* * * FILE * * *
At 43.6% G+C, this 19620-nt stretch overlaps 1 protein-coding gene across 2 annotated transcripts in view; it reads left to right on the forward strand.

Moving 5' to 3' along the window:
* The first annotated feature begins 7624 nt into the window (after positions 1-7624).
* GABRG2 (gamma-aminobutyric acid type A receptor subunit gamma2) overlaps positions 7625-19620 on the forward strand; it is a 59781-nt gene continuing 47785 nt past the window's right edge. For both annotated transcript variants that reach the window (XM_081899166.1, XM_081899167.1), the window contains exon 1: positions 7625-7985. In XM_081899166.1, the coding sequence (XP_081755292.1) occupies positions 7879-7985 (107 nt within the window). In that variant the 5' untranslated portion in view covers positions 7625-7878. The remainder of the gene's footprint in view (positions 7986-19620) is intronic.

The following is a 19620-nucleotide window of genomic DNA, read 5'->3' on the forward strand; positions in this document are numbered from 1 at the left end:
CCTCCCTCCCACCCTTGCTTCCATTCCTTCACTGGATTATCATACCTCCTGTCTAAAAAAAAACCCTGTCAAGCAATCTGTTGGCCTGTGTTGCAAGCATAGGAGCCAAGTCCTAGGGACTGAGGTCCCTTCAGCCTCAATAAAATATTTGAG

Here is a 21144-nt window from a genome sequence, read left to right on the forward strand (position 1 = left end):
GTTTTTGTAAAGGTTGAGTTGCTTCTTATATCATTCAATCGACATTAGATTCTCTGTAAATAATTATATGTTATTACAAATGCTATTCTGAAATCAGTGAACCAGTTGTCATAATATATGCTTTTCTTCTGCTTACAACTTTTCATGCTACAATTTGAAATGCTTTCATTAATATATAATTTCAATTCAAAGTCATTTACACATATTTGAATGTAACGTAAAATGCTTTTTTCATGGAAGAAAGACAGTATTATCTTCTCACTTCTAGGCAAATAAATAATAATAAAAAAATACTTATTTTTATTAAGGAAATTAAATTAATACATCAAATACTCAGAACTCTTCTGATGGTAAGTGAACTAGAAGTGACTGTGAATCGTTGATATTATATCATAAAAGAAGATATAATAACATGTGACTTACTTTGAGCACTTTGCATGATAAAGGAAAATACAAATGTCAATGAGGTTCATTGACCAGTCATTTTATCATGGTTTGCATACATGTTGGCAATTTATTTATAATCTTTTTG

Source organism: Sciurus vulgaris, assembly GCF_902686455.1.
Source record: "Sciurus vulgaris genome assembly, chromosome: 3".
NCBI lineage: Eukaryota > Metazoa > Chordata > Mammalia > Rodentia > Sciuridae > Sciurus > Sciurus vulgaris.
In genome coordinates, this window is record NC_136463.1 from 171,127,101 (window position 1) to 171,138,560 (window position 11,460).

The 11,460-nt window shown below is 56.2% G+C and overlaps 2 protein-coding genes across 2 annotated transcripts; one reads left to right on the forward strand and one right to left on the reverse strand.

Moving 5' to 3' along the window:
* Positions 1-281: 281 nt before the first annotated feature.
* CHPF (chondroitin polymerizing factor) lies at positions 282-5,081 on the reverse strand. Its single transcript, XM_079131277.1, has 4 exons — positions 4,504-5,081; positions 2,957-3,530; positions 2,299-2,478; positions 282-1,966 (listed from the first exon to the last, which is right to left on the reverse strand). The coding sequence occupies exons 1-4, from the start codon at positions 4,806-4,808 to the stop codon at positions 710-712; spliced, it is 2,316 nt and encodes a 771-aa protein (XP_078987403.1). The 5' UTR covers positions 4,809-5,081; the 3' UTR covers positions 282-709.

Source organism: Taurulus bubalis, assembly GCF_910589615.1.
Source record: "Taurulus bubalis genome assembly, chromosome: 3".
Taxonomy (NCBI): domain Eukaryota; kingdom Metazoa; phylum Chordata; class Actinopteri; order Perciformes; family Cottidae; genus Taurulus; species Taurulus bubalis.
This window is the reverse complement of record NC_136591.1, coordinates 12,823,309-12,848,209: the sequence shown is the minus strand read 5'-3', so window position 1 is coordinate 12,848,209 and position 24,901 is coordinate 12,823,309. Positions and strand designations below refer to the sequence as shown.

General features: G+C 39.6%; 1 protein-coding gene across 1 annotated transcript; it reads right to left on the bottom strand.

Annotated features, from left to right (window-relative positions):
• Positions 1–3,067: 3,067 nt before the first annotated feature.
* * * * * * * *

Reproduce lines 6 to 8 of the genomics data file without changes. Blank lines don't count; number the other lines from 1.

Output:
CCTCCCTCCCACCCTTGCTTCCATTCCTTCACTGGATTATCATACCTCCTGTCTAAAAAAAAACCCTGTCAAGCAATCTGTTGGCCTGTGTTGCAAGCATAGGAGCCAAGTCCTAGGGACTGAGGTCCCTTCAGCCTCAATAAAATATTTGAG

Here is a 21144-nt window from a genome sequence, read left to right on the forward strand (position 1 = left end):
GTTTTTGTAAAGGTTGAGTTGCTTCTTATATCATTCAATCGACATTAGATTCTCTGTAAATAATTATATGTTATTACAAATGCTATTCTGAAATCAGTGAACCAGTTGTCATAATATATGCTTTTCTTCTGCTTACAACTTTTCATGCTACAATTTGAAATGCTTTCATTAATATATAATTTCAATTCAAAGTCATTTACACATATTTGAATGTAACGTAAAATGCTTTTTTCATGGAAGAAAGACAGTATTATCTTCTCACTTCTAGGCAAATAAATAATAATAAAAAAATACTTATTTTTATTAAGGAAATTAAATTAATACATCAAATACTCAGAACTCTTCTGATGGTAAGTGAACTAGAAGTGACTGTGAATCGTTGATATTATATCATAAAAGAAGATATAATAACATGTGACTTACTTTGAGCACTTTGCATGATAAAGGAAAATACAAATGTCAATGAGGTTCATTGACCAGTCATTTTATCATGGTTTGCATACATGTTGGCAATTTATTTATAATCTTTTTG